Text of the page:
Women in Science
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Editing Diversity In: Reading Diversity Discourses on Wikipedia

Abstract: Wikipedia has a diversity problem. The encyclopedia that ‘anyone can edit’ can only identify 13% of its editors as women, despite it being the seventh most visited site on the web with over 18 billion page views. Through individual grants, edit-a-thons, blog articles, and international conferences, the Wikimedia Foundation (WMF) has devoted a fair amount of time and resources to tackling this ‘gender gap.’ While we acknowledge the good intentions of the WMF and volunteer efforts to improve conditions for women editors on Wikipedia, we argue that borrowing from corporatized diversity initiatives more effectively supports organizational growth rather than addresses the underlying reasons behind women’s low representation and participation. Informed by Sara Ahmed’s critique of diversity initiatives in post-secondary institutions (2012), we discuss three themes: 1) diversity as organizational rhetoric converging business principles with the language of social justice; 2) the ‘softening’ of diversity through the mobilization of diversity champions; and 3) diversity work as a gendered practice involving obstacles and flows. In so doing, we wish to challenge current diversity discourses while proposing practical and political alternatives to the increasingly corporatized solution of ‘just add women and stir.’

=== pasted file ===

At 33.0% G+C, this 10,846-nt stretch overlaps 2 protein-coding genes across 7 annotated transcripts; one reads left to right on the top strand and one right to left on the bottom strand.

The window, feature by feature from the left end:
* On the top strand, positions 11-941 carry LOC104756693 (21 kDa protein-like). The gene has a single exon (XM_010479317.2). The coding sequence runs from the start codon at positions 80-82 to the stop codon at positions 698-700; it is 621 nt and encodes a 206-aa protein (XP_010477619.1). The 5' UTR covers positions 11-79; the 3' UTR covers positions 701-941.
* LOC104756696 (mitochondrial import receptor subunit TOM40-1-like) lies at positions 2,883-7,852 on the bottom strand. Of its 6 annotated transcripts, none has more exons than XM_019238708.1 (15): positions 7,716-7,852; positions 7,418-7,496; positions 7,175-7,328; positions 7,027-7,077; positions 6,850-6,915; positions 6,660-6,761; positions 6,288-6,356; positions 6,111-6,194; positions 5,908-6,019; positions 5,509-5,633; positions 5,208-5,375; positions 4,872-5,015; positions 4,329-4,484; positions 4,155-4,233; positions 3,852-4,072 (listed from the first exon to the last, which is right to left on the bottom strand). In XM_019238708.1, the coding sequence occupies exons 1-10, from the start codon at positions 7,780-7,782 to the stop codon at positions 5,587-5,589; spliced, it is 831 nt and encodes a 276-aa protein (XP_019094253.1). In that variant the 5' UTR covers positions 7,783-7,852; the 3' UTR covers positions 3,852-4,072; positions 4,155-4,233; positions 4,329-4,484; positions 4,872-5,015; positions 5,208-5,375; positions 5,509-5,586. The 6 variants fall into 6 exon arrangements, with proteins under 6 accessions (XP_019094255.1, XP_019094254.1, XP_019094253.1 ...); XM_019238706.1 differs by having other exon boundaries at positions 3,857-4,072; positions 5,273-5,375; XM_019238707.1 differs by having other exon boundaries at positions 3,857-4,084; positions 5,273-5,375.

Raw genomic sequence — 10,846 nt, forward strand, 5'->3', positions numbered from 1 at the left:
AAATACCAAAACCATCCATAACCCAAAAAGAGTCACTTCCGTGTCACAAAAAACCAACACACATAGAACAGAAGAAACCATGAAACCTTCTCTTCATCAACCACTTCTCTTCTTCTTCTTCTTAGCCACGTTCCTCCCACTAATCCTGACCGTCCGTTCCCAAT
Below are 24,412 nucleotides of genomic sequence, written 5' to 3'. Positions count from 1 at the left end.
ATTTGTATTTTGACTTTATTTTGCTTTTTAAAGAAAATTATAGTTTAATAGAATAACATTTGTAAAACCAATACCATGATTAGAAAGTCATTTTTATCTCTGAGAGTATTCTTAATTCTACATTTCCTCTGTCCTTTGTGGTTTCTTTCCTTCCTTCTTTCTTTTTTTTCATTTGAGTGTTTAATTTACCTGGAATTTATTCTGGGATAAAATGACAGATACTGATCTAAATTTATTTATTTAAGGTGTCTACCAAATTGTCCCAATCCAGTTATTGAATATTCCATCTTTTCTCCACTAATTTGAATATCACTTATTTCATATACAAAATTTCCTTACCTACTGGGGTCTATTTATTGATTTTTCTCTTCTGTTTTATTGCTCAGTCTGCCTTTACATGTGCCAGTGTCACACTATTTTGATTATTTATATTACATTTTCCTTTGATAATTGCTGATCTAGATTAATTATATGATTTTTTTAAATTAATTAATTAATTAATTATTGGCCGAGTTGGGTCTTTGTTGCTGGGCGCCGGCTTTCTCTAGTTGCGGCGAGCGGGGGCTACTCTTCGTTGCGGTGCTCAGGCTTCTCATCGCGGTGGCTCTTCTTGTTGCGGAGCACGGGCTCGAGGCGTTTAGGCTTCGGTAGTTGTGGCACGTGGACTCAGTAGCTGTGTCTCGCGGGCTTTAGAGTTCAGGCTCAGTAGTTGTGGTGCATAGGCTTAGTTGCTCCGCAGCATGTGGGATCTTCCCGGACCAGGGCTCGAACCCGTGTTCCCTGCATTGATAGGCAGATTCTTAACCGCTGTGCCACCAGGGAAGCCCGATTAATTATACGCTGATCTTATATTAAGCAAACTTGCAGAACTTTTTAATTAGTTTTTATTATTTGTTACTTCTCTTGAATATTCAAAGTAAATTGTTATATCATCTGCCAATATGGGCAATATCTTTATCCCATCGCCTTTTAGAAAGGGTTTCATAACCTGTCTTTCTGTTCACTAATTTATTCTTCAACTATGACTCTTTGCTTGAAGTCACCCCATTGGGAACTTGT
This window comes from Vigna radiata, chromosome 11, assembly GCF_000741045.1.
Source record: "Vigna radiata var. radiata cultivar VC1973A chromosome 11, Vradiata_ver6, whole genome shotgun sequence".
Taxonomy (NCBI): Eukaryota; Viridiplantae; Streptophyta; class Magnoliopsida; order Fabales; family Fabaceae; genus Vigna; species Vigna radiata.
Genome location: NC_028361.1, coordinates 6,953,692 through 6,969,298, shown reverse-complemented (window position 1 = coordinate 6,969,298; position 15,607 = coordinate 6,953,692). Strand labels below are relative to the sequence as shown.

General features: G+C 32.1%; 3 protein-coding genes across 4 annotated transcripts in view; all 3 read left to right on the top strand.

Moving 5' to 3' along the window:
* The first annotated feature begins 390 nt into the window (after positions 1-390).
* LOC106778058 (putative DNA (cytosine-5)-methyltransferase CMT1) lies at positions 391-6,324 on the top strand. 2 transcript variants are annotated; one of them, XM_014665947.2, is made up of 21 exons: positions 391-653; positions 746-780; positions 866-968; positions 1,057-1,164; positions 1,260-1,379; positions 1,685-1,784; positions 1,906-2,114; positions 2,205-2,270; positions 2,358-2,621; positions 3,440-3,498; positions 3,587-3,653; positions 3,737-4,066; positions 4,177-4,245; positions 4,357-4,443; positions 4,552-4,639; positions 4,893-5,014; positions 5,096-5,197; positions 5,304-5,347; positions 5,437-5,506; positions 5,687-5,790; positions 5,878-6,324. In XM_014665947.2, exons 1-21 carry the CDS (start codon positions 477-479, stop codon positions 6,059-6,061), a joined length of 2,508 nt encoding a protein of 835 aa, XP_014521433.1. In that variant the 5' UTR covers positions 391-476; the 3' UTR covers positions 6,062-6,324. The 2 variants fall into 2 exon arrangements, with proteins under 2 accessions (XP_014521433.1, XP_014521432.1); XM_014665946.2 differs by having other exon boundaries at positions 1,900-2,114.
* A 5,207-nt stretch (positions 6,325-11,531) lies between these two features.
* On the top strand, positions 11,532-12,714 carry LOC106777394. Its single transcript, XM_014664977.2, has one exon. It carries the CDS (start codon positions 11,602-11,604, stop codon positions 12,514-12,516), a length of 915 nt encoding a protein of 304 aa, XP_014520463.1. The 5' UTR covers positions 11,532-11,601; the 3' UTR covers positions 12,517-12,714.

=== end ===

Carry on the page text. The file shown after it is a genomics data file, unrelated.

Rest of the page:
Diversity, diversity, diversity. This buzzword has become part of the institutional clarion call for women in science, technology, engineering and mathematics (STEM) fields and has also become a part of technology companies’ organizational missions. The emphasis on diversity in STEM has emerged from the recognition that despite the institutionalization of Affirmative Action and Equal Opportunity policies in education and employment sectors, the demographic composition of employees and workers remains overwhelmingly white and male. Several women in STEM fields, a vocal and well-organized minority, have called for transparency and accountability by demanding that institutions release their diversity figures and make commitments to recruiting more female talent. Several prominent social media companies have followed suit, with actors like FacebookTwitterGoogleYahoo, and LinkedIn appearing to make diversity an organizational priority. Most recently, the content-sharing platform Pinterest has announced hiring goals as part of its diversity initiative, pinning down an engineering workforce composed of 30% women and 8% underrepresented ethnic minorities. Women in prominent tech leadership positions like Facebook COO Sheryl Sandberg and Yahoo CEO Marissa Mayer become inspirational figures for young women in STEM, shattering the glass ceiling by leaning in (or sleeping under their desks)...

To read the full article by Maggie MacAulay and Rebecca Visser, visit ADA, A Journal of Gender New Media and Technology.

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